Engineering retention data based on qualitative analysis of first-year seminar (ENGR 160) reflection one papers

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The research displayed in this thesis assesses whether there are any statistically significant reasons why perspective students have chose to attend Alfred University to study engineering in the year they did. Three questions were asked of 331 students in Reflection One essays that were written in ENGR 160; First-Year Seminar. The students were asked “why they chose Alfred University”, “why they chose engineering” and “why they were seeking this education now”. Through qualitative analysis, each type of response to one of the questions was given its own category. “Why they chose Alfred University” has 31 categories; “why they chose engineering” has 42 categories; “why they are seeking this education now” has 24 categories. An inter rater reliability of 90.1%, based on two independent coders, was achieved from a sample of the first 50 students from the entering class in 2015. The results are split into three types of groups: students that stayed at Alfred University, students that chose to leave Alfred University, and students that were asked to leave Alfred University. Each of the groups’ answers are compared against each other to see if there are any predictors in an individual’s response to the three questions that may indicate that specific group performance. The top five categories that Alfred University has control over that were answers to the question “Why Alfred University” are: Financial Benefit, Good Engineering School, Sports, Niche Major, and Networking Opportunities. Two of the top three categories that were answers to the question “Why Engineering” are enjoyed or excelled in the subjects of Mathematics, Science; Chemistry or Biology, Technology, and Physics or enjoyed the engineering classes offered at their high school. The highest responded category for answering the question “Why Now” suggests that this question lacks assessment value, i.e. should be discontinued. Student flow from declared major choices will also be assessed through a visual representation of data using Sankey diagrams.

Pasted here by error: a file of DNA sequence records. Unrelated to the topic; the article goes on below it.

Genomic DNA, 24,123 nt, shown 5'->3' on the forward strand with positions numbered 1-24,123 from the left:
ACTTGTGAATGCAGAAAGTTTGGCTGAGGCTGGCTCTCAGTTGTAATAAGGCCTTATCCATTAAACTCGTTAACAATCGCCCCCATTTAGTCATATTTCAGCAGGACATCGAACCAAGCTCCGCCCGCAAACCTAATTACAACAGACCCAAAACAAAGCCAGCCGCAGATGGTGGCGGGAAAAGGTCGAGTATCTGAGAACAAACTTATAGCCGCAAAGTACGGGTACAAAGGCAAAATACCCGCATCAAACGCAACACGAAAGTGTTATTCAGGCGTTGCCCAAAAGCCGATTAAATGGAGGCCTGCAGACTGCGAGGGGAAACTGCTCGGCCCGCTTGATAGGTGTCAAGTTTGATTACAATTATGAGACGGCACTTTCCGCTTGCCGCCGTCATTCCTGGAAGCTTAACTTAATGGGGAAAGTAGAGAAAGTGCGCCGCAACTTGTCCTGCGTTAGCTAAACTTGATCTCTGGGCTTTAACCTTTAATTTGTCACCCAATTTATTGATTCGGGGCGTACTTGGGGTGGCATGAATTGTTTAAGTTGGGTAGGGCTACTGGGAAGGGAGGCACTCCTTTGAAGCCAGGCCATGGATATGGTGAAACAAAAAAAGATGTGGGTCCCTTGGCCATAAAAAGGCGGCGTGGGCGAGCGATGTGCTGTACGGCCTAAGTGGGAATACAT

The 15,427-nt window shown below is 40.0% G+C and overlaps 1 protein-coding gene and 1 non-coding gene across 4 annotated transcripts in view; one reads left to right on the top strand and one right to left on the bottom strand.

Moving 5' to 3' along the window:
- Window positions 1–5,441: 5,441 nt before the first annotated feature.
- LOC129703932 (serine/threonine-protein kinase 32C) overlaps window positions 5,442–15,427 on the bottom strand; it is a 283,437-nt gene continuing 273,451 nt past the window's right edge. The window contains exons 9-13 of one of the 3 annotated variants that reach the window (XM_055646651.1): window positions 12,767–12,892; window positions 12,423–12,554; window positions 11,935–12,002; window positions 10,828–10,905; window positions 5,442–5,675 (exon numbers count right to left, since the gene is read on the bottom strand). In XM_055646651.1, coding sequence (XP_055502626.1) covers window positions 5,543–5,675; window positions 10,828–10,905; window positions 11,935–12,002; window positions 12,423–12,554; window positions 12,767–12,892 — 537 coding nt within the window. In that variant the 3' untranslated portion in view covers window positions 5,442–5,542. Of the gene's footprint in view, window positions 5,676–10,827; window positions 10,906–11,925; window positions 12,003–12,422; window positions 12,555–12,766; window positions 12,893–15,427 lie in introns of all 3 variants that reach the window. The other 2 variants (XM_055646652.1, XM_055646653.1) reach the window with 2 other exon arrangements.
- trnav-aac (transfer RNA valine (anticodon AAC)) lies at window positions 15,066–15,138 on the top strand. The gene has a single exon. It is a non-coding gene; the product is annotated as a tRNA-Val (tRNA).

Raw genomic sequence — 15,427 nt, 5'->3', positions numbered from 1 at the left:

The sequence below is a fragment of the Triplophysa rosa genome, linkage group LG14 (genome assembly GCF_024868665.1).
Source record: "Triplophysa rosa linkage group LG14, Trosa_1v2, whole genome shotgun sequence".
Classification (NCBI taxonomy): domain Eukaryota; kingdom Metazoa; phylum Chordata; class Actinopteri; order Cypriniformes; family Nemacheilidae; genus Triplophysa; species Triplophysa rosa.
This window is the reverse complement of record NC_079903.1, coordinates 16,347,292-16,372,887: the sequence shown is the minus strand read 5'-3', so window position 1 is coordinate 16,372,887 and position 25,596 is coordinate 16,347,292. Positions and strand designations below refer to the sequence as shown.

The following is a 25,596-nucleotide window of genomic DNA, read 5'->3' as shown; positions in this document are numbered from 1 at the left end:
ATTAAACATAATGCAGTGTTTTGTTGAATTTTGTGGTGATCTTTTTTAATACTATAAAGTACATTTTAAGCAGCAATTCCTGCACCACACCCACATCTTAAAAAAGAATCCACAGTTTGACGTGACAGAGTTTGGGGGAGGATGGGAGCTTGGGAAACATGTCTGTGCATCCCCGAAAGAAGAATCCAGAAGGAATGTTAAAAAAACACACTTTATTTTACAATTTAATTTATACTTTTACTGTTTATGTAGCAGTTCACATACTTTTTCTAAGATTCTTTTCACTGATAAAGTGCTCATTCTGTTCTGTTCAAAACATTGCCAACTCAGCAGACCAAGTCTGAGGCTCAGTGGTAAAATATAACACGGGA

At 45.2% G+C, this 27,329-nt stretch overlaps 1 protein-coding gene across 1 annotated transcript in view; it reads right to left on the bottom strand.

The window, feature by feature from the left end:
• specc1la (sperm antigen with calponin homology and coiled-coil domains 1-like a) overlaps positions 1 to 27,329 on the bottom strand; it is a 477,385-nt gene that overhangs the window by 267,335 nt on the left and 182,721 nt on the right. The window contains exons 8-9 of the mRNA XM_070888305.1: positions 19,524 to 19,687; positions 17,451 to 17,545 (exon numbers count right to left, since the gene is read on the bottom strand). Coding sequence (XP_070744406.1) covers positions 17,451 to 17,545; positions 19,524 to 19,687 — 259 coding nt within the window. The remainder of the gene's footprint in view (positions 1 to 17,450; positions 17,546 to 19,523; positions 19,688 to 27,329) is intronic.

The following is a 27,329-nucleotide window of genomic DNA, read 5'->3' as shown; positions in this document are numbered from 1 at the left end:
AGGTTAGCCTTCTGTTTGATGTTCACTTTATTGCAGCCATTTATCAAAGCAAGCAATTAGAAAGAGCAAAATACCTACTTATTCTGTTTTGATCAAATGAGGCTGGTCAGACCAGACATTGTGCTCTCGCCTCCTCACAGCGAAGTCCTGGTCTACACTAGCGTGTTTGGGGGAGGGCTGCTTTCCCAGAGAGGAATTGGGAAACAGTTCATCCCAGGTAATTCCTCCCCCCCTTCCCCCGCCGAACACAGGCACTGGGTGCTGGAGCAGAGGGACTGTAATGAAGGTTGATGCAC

Thesis completed in partial fulfillment of the requirements for the Alfred University Honors Program.
Honors thesis, Education, Retention, Engineering